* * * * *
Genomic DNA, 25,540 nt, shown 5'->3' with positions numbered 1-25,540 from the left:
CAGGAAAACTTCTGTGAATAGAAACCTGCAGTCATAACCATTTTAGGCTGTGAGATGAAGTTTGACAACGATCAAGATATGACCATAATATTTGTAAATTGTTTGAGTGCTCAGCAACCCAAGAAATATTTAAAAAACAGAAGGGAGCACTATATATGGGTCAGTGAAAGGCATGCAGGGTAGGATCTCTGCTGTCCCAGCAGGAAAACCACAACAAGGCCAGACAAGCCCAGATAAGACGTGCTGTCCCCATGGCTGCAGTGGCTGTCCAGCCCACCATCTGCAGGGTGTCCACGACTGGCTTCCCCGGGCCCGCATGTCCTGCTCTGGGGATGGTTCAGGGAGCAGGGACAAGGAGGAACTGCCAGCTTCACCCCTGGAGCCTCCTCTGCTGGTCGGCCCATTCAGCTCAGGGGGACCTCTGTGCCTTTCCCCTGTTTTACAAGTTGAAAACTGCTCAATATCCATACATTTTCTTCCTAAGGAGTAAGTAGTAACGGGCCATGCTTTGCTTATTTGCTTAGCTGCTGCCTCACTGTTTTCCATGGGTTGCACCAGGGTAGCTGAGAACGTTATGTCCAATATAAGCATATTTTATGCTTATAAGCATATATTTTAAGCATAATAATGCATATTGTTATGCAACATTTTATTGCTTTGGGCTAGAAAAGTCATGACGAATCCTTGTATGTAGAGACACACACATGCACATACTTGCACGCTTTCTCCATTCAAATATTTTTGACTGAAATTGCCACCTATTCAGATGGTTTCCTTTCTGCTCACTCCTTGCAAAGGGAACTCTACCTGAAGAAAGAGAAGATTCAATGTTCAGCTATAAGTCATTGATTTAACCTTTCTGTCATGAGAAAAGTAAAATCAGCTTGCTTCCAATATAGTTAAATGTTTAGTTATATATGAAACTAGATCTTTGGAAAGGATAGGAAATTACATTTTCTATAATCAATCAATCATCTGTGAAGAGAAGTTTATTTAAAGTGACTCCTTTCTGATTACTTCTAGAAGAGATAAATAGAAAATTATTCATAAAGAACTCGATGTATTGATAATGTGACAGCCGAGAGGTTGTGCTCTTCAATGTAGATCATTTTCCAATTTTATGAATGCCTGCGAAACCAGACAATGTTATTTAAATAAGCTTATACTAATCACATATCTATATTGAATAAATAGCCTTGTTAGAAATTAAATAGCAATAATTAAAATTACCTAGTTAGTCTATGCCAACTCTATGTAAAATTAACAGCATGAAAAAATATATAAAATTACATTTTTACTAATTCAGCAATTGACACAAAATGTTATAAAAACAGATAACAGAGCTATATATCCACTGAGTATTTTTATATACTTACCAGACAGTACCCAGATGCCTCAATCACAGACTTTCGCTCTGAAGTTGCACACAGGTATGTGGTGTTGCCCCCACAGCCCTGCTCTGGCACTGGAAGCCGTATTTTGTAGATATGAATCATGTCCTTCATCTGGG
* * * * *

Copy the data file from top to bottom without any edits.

Genomic DNA, 25,540 nt, shown 5'->3' with positions numbered 1-25,540 from the left:
CAGGAAAACTTCTGTGAATAGAAACCTGCAGTCATAACCATTTTAGGCTGTGAGATGAAGTTTGACAACGATCAAGATATGACCATAATATTTGTAAATTGTTTGAGTGCTCAGCAACCCAAGAAATATTTAAAAAACAGAAGGGAGCACTATATATGGGTCAGTGAAAGGCATGCAGGGTAGGATCTCTGCTGTCCCAGCAGGAAAACCACAACAAGGCCAGACAAGCCCAGATAAGACGTGCTGTCCCCATGGCTGCAGTGGCTGTCCAGCCCACCATCTGCAGGGTGTCCACGACTGGCTTCCCCGGGCCCGCATGTCCTGCTCTGGGGATGGTTCAGGGAGCAGGGACAAGGAGGAACTGCCAGCTTCACCCCTGGAGCCTCCTCTGCTGGTCGGCCCATTCAGCTCAGGGGGACCTCTGTGCCTTTCCCCTGTTTTACAAGTTGAAAACTGCTCAATATCCATACATTTTCTTCCTAAGGAGTAAGTAGTAACGGGCCATGCTTTGCTTATTTGCTTAGCTGCTGCCTCACTGTTTTCCATGGGTTGCACCAGGGTAGCTGAGAACGTTATGTCCAATATAAGCATATTTTATGCTTATAAGCATATATTTTAAGCATAATAATGCATATTGTTATGCAACATTTTATTGCTTTGGGCTAGAAAAGTCATGACGAATCCTTGTATGTAGAGACACACACATGCACATACTTGCACGCTTTCTCCATTCAAATATTTTTGACTGAAATTGCCACCTATTCAGATGGTTTCCTTTCTGCTCACTCCTTGCAAAGGGAACTCTACCTGAAGAAAGAGAAGATTCAATGTTCAGCTATAAGTCATTGATTTAACCTTTCTGTCATGAGAAAAGTAAAATCAGCTTGCTTCCAATATAGTTAAATGTTTAGTTATATATGAAACTAGATCTTTGGAAAGGATAGGAAATTACATTTTCTATAATCAATCAATCATCTGTGAAGAGAAGTTTATTTAAAGTGACTCCTTTCTGATTACTTCTAGAAGAGATAAATAGAAAATTATTCATAAAGAACTCGATGTATTGATAATGTGACAGCCGAGAGGTTGTGCTCTTCAATGTAGATCATTTTCCAATTTTATGAATGCCTGCGAAACCAGACAATGTTATTTAAATAAGCTTATACTAATCACATATCTATATTGAATAAATAGCCTTGTTAGAAATTAAATAGCAATAATTAAAATTACCTAGTTAGTCTATGCCAACTCTATGTAAAATTAACAGCATGAAAAAATATATAAAATTACATTTTTACTAATTCAGCAATTGACACAAAATGTTATAAAAACAGATAACAGAGCTATATATCCACTGAGTATTTTTATATACTTACCAGACAGTACCCAGATGCCTCAATCACAGACTTTCGCTCTGAAGTTGCACACAGGTATGTGGTGTTGCCCCCACAGCCCTGCTCTGGCACTGGAAGCCGTATTTTGTAGATATGAATCATGTCCTTCATCTGGG